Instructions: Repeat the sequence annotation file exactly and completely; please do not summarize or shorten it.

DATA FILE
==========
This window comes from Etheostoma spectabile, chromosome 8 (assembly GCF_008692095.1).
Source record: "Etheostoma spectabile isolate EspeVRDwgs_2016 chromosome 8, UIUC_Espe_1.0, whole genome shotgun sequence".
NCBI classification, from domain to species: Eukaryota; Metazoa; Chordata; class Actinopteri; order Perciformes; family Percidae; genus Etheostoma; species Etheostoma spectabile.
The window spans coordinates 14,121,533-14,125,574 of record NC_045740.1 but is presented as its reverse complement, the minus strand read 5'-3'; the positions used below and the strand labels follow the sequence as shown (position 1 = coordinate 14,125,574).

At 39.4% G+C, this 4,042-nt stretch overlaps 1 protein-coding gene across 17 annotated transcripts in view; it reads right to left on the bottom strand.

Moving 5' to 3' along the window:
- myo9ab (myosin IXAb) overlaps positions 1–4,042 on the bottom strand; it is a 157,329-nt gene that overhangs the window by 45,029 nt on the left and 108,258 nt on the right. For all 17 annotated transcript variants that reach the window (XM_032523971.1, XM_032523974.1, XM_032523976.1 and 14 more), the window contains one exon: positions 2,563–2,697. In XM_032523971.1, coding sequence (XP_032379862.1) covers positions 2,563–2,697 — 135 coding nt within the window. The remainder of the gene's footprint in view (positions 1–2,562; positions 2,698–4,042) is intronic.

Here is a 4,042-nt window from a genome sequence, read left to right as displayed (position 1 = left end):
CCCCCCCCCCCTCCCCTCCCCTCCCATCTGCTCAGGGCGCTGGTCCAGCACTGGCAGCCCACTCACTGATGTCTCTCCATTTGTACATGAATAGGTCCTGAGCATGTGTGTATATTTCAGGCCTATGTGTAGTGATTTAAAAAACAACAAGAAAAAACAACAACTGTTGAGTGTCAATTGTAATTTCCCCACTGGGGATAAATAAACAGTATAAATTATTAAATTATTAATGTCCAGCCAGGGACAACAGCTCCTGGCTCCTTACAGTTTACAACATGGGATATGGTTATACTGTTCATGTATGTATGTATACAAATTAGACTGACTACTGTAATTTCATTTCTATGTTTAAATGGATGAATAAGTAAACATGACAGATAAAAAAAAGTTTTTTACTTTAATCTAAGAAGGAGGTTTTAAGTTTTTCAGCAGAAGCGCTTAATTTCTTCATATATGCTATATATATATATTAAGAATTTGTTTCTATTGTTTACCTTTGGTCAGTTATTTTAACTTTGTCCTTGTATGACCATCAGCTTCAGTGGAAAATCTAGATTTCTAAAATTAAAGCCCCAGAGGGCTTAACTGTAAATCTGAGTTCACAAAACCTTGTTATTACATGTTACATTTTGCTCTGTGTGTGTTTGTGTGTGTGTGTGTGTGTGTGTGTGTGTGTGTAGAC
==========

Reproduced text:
This window comes from Etheostoma spectabile, chromosome 8 (assembly GCF_008692095.1).
Source record: "Etheostoma spectabile isolate EspeVRDwgs_2016 chromosome 8, UIUC_Espe_1.0, whole genome shotgun sequence".
NCBI classification, from domain to species: Eukaryota; Metazoa; Chordata; class Actinopteri; order Perciformes; family Percidae; genus Etheostoma; species Etheostoma spectabile.
The window spans coordinates 14,121,533-14,125,574 of record NC_045740.1 but is presented as its reverse complement, the minus strand read 5'-3'; the positions used below and the strand labels follow the sequence as shown (position 1 = coordinate 14,125,574).

At 39.4% G+C, this 4,042-nt stretch overlaps 1 protein-coding gene across 17 annotated transcripts in view; it reads right to left on the bottom strand.

Moving 5' to 3' along the window:
- myo9ab (myosin IXAb) overlaps positions 1–4,042 on the bottom strand; it is a 157,329-nt gene that overhangs the window by 45,029 nt on the left and 108,258 nt on the right. For all 17 annotated transcript variants that reach the window (XM_032523971.1, XM_032523974.1, XM_032523976.1 and 14 more), the window contains one exon: positions 2,563–2,697. In XM_032523971.1, coding sequence (XP_032379862.1) covers positions 2,563–2,697 — 135 coding nt within the window. The remainder of the gene's footprint in view (positions 1–2,562; positions 2,698–4,042) is intronic.

Here is a 4,042-nt window from a genome sequence, read left to right as displayed (position 1 = left end):
CCCCCCCCCCCTCCCCTCCCCTCCCATCTGCTCAGGGCGCTGGTCCAGCACTGGCAGCCCACTCACTGATGTCTCTCCATTTGTACATGAATAGGTCCTGAGCATGTGTGTATATTTCAGGCCTATGTGTAGTGATTTAAAAAACAACAAGAAAAAACAACAACTGTTGAGTGTCAATTGTAATTTCCCCACTGGGGATAAATAAACAGTATAAATTATTAAATTATTAATGTCCAGCCAGGGACAACAGCTCCTGGCTCCTTACAGTTTACAACATGGGATATGGTTATACTGTTCATGTATGTATGTATACAAATTAGACTGACTACTGTAATTTCATTTCTATGTTTAAATGGATGAATAAGTAAACATGACAGATAAAAAAAAGTTTTTTACTTTAATCTAAGAAGGAGGTTTTAAGTTTTTCAGCAGAAGCGCTTAATTTCTTCATATATGCTATATATATATATTAAGAATTTGTTTCTATTGTTTACCTTTGGTCAGTTATTTTAACTTTGTCCTTGTATGACCATCAGCTTCAGTGGAAAATCTAGATTTCTAAAATTAAAGCCCCAGAGGGCTTAACTGTAAATCTGAGTTCACAAAACCTTGTTATTACATGTTACATTTTGCTCTGTGTGTGTTTGTGTGTGTGTGTGTGTGTGTGTGTGTGTGTGTAGAC